In opposition, the petitioners argued that the Agav Suder agreements, of which they had no knowledge, did not constitute a repudiation by the fiduciaries of their duties, and did not deprive them of their right to compel an accounting. Moreover, they maintained that since the class of beneficiaries of the residuary trust did not close until the death of the decedent’s spouse, the agreement was not binding as to them. Further, the petitioners claimed that their father could not have virtually represented their interests under the circumstances.

The court observed that when dismissal is sought on the basis of the statute of limitations, the respondent bears the burden of establishing prima facie the time within which to sue has expired. To this extent, the fiduciaries contended that the agreements were entered into and observed for over 33 years, and that the decedent’s Will and estate tax return were a matter of public record since 1984. The petitioners, on the other hand, argued that they did not first become aware of the decedent’s Will or the trust for their benefit until 2016.

Given this backdrop, the court found that the fiduciaries’ relinquishment of control over the decedent’s property to the decedent’s spouse and children constituted a repudiation of trust sufficient to trigger the statute of limitations over 30 years prior to the commencement of the proceedings. Indeed, the court concluded that the fiduciaries affirmatively negotiated eight agreements whereby they abdicated their stewardship with respect to the assets of the estate and trust to all of the persons who would be entitled to a distribution at that time. The record failed to indicate that the petitioners were even alive when the agreements were entered. Moreover, the court questioned why petitioners never inquired as to their possible interest in the decedent’s estate, when they were able to do so upon the death of their father over 14 years ago, or why decades had passed without any investigation ever being undertaken on their part concerning the estate. Finally, the court rejected the notion that knowledge of the contents of the public record pertaining to the estate and its status should not be imputed to them.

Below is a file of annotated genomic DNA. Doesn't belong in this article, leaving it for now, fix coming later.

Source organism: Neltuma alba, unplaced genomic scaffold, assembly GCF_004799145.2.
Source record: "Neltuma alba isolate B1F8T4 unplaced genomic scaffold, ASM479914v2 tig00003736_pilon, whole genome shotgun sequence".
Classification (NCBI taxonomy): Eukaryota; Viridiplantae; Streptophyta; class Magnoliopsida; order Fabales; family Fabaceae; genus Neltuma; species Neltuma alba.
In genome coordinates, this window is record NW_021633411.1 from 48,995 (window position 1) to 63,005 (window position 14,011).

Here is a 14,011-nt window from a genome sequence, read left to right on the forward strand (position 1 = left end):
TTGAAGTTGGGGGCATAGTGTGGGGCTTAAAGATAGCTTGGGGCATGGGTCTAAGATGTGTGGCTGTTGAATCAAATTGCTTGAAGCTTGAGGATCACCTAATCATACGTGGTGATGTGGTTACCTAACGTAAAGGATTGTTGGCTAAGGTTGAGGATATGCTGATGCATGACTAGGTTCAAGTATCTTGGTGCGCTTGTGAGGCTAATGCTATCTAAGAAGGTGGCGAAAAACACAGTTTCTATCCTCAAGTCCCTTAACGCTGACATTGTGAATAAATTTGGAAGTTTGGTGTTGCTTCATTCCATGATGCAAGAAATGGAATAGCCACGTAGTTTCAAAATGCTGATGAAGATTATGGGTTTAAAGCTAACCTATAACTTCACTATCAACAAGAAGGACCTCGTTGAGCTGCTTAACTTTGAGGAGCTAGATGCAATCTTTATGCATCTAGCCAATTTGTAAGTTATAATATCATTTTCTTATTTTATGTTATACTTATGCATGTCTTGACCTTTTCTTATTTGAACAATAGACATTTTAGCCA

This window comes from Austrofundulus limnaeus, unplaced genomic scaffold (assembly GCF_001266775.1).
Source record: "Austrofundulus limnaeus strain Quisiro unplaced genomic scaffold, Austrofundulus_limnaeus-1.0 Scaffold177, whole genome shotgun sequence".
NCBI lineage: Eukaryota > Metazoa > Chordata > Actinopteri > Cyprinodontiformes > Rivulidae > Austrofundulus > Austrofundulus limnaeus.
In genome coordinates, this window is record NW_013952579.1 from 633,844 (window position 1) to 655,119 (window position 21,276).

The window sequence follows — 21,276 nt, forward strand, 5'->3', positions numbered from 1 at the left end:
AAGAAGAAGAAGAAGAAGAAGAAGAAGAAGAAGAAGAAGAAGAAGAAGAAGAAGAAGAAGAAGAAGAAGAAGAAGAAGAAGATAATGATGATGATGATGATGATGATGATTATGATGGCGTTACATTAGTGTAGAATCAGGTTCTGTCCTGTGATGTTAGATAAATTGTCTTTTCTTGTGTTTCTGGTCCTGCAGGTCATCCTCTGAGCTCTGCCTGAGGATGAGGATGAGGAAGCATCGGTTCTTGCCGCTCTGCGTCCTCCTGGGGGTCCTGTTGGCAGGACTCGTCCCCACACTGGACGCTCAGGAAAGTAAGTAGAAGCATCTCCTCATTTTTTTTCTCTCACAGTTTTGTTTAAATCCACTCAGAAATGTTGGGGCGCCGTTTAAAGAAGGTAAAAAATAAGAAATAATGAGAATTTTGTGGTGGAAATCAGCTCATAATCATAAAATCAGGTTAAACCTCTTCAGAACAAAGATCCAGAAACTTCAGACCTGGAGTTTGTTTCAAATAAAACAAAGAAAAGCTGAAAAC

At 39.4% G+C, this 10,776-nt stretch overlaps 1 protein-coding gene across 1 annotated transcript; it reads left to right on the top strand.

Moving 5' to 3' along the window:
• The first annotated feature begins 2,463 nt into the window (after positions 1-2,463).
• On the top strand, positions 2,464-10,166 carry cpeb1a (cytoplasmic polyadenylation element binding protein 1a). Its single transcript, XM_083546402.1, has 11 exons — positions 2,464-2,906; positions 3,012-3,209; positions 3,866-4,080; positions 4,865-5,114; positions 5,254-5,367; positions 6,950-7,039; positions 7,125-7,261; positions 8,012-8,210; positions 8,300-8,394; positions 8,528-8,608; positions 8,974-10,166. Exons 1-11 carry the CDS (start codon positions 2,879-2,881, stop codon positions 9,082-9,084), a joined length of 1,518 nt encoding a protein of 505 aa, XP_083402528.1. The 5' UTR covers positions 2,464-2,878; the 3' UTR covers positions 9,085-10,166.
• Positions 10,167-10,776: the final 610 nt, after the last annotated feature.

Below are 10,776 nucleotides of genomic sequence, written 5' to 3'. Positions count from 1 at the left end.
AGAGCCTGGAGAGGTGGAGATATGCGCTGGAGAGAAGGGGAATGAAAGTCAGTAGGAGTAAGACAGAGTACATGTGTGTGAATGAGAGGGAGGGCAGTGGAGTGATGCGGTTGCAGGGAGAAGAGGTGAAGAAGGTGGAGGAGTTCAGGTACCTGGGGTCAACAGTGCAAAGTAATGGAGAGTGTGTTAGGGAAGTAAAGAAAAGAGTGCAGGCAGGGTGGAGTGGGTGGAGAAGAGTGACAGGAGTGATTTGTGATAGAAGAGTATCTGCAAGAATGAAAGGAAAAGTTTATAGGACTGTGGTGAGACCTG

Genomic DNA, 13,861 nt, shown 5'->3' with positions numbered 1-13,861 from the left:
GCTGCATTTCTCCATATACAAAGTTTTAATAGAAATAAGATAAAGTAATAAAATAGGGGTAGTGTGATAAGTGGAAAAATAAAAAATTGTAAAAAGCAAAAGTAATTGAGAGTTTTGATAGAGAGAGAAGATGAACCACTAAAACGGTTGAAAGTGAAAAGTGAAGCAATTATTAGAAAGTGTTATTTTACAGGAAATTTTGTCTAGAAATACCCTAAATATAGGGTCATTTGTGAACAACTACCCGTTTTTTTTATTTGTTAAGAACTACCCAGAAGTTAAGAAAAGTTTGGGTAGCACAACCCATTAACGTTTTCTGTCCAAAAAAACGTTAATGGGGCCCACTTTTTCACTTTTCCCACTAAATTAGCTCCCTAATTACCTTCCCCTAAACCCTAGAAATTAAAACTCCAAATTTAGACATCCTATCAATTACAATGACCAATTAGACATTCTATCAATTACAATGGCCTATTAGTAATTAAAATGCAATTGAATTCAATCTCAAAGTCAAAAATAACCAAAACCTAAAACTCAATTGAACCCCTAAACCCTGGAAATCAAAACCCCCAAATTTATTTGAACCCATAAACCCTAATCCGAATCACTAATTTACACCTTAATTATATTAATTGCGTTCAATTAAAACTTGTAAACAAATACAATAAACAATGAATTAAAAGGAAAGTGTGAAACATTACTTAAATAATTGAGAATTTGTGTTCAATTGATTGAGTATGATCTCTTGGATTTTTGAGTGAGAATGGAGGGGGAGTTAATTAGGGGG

Further, the court found that as a result of the inordinate delay in instituting the proceedings, the lack of any knowledge by the fiduciaries that there was dissatisfaction with the distributions made pursuant to the agreements, the absence of any records with which accountings could, if at all be prepared, and the death of important witnesses to the agreements, not the least of which was the petitioners’ father, the proceedings were also barred by the doctrine of laches.

Accordingly, the proceedings for a compulsory accounting were dismissed.

Ilene Sherwyn Cooper is a partner with Farrell Fritz, P.C. in Uniondale, where she concentrates in the area of trusts and estates. She is the past-chair of the New York State Bar Association’s Trusts and Estates Law Section.